The banana industry should do more to promote fruit consumption, in addition to opening up new markets, as a way to offset an oversupply that may increase with anticipated EU imports changes.
Both the managing director and the president of the board of the National Banana Corporation (Corbana) of Costa Rica, organizer of the VII International Banana Congress that was inaugurated in Miami, made statements to Efe to that regard.
"The markets are oversupplied," said Corbana Managing Director Jorge Sauma, who indicated that in some cases the quotas set by the European Union (EU) for banana imports from Latin American countries are not being respected.
The Congress initiated in Miami today has as its central issue the changes that will take place from 2020 when the agreements signed in 2010 between the EU and Latin America for the banana trade expires, and a tariff of 75 euros per metric ton of fruit is established.
Sauma, who emphasized that these agreements were achieved after "19 years of litigation," stressed that Latin American exporters will have stiff competition in ACP countries (Africa, Caribbean and Pacific) that will continue to pay a zero tariff for placing their bananas in the EU.
"It's a disadvantage," said Corbana's director, who was optimistic that the Costa Rican banana industry will be competitive with its commitment to quality and the environmental and the social commitments it has undertaken.
"One hundred percent of our fruit is certified," he added.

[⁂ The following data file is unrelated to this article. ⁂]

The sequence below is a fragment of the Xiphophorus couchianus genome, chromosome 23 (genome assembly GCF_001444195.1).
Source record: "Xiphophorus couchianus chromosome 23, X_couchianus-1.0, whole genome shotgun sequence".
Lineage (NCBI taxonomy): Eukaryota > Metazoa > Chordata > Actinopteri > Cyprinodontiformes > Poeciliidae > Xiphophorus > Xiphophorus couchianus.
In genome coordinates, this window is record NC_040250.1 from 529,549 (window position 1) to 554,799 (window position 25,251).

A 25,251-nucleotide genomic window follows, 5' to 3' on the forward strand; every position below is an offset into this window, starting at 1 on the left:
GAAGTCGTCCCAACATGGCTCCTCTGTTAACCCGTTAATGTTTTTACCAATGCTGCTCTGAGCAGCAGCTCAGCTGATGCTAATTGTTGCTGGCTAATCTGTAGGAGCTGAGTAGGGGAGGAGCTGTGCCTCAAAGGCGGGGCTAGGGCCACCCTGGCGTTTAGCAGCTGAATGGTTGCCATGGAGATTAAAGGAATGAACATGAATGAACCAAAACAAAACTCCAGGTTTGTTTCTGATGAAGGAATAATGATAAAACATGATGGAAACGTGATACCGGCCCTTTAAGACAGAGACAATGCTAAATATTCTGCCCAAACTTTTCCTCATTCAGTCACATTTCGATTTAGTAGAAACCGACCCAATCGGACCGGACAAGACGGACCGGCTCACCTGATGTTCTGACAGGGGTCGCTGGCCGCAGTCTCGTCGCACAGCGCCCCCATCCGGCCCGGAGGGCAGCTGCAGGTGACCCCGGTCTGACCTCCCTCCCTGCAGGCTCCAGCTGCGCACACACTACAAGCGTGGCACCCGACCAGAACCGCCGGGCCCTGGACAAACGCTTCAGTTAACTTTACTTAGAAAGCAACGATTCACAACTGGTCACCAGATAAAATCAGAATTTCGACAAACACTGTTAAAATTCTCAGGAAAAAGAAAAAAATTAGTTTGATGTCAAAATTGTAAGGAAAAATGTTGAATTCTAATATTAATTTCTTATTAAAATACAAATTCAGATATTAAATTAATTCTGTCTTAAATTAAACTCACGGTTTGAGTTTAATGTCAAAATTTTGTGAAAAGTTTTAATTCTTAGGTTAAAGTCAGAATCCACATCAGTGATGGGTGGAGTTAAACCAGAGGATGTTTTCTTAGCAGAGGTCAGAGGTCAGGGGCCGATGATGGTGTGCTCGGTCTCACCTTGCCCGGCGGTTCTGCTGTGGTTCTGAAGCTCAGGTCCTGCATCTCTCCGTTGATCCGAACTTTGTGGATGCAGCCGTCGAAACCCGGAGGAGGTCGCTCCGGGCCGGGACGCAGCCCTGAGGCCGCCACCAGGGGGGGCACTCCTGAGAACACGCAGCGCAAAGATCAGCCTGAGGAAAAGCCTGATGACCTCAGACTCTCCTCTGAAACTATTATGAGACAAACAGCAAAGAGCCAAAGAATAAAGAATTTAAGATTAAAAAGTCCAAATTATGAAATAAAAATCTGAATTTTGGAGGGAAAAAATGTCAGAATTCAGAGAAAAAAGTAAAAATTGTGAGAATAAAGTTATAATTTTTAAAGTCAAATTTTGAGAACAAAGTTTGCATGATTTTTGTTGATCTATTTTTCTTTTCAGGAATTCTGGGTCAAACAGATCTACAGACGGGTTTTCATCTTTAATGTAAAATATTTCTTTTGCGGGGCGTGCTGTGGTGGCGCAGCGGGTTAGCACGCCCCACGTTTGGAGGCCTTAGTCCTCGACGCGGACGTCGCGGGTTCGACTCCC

Looking ahead to 2020, it is important to strive not only to open markets but also to increase consumption, he said.
During the first session of the congress, data such as that the consumption of bananas per capita in some countries of East Africa is 30 kilos per year, was made known, which means between 3 and 11 bananas a day per person.
If the figures were the same in Europe and other markets of the Costa Rican and Latin American banana industries there would be no problems, says Sauma, who indicates that in Norway it is 18 to 22 kilos and in other countries of the Old Continent are at about 12.
In addition, while in the United States consumption is stable throughout the year, in Europe there is a significant decline in the summer months and as demand decreases, prices fall.
"That price decrease has been more severe this year," underscored Eduardo Gomez, president of Corbana's board of directors.
"It has sold at half the price in certain months," he said.
Gómez, who is a producer, said that prices in the summer months were half that of last year and blamed both the decline in consumption in Europe and the increase in production in countries like Colombia and Guatemala, which increased supply.
On the other hand, Gómez referred to the need to close the door on Fusarium race 4 fungus in Latin America, where it has not yet appeared.
"It would be disastrous for Costa Rica and the entire region," Gómez said, adding that Corbana has made efforts with the Costa Rican government, and at regional level, to elaborate a regulation in order to try to prevent its spread.
The manager was pessimistic about the possibility of eliminating the fungus and opined that the solution is more about looking for resistant varieties, but it is a "very long" process.
The final day of the Miami Congress, which runs until Friday, is dedicated to Fusarium race 4, one of the banana's biggest dangers, the World's fourth crop, and by extension it is also the fruit that is most exported, at more than 10 billion dollars annually.
Because of this fungus, which appears on banana farms and spreads very easily, the previous International Banana Congress decided not to hold these meetings in banana producing countries for six years.
The largest banana exporter in the world is Ecuador and in Latin America there are other important countries in this business like Costa Rica, Colombia, Mexico, Honduras and the Dominican Republic.